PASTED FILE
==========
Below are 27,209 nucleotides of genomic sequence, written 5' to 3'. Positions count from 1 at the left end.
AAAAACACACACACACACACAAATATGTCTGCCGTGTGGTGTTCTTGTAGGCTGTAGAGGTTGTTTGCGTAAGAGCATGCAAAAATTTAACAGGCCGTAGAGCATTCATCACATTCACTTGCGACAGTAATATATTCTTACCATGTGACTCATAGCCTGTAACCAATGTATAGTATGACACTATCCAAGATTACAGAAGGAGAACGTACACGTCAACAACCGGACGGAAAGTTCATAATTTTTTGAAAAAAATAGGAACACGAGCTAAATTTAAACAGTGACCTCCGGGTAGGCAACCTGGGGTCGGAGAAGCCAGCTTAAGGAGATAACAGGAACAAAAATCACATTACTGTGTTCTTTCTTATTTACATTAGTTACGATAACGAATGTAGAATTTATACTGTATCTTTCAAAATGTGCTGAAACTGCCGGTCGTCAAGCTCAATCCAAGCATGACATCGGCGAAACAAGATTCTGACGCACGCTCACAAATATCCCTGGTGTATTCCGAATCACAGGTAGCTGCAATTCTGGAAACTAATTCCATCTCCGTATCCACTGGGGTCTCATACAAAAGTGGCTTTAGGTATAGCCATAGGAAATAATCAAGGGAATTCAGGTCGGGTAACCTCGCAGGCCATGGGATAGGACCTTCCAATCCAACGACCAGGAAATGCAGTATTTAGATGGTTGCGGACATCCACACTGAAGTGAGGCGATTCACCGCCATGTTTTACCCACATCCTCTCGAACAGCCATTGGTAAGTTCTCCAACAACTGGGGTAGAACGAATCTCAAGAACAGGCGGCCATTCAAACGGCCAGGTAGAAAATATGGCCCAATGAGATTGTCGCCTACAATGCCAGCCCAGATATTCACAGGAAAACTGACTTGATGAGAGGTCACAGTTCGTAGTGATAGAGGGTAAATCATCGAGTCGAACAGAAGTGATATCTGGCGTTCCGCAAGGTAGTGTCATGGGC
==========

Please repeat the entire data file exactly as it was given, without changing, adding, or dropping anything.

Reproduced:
Below are 27,209 nucleotides of genomic sequence, written 5' to 3'. Positions count from 1 at the left end.
AAAAACACACACACACACACAAATATGTCTGCCGTGTGGTGTTCTTGTAGGCTGTAGAGGTTGTTTGCGTAAGAGCATGCAAAAATTTAACAGGCCGTAGAGCATTCATCACATTCACTTGCGACAGTAATATATTCTTACCATGTGACTCATAGCCTGTAACCAATGTATAGTATGACACTATCCAAGATTACAGAAGGAGAACGTACACGTCAACAACCGGACGGAAAGTTCATAATTTTTTGAAAAAAATAGGAACACGAGCTAAATTTAAACAGTGACCTCCGGGTAGGCAACCTGGGGTCGGAGAAGCCAGCTTAAGGAGATAACAGGAACAAAAATCACATTACTGTGTTCTTTCTTATTTACATTAGTTACGATAACGAATGTAGAATTTATACTGTATCTTTCAAAATGTGCTGAAACTGCCGGTCGTCAAGCTCAATCCAAGCATGACATCGGCGAAACAAGATTCTGACGCACGCTCACAAATATCCCTGGTGTATTCCGAATCACAGGTAGCTGCAATTCTGGAAACTAATTCCATCTCCGTATCCACTGGGGTCTCATACAAAAGTGGCTTTAGGTATAGCCATAGGAAATAATCAAGGGAATTCAGGTCGGGTAACCTCGCAGGCCATGGGATAGGACCTTCCAATCCAACGACCAGGAAATGCAGTATTTAGATGGTTGCGGACATCCACACTGAAGTGAGGCGATTCACCGCCATGTTTTACCCACATCCTCTCGAACAGCCATTGGTAAGTTCTCCAACAACTGGGGTAGAACGAATCTCAAGAACAGGCGGCCATTCAAACGGCCAGGTAGAAAATATGGCCCAATGAGATTGTCGCCTACAATGCCAGCCCAGATATTCACAGGAAAACTGACTTGATGAGAGGTCACAGTTCGTAGTGATAGAGGGTAAATCATCGAGTCGAACAGAAGTGATATCTGGCGTTCCGCAAGGTAGTGTCATGGGC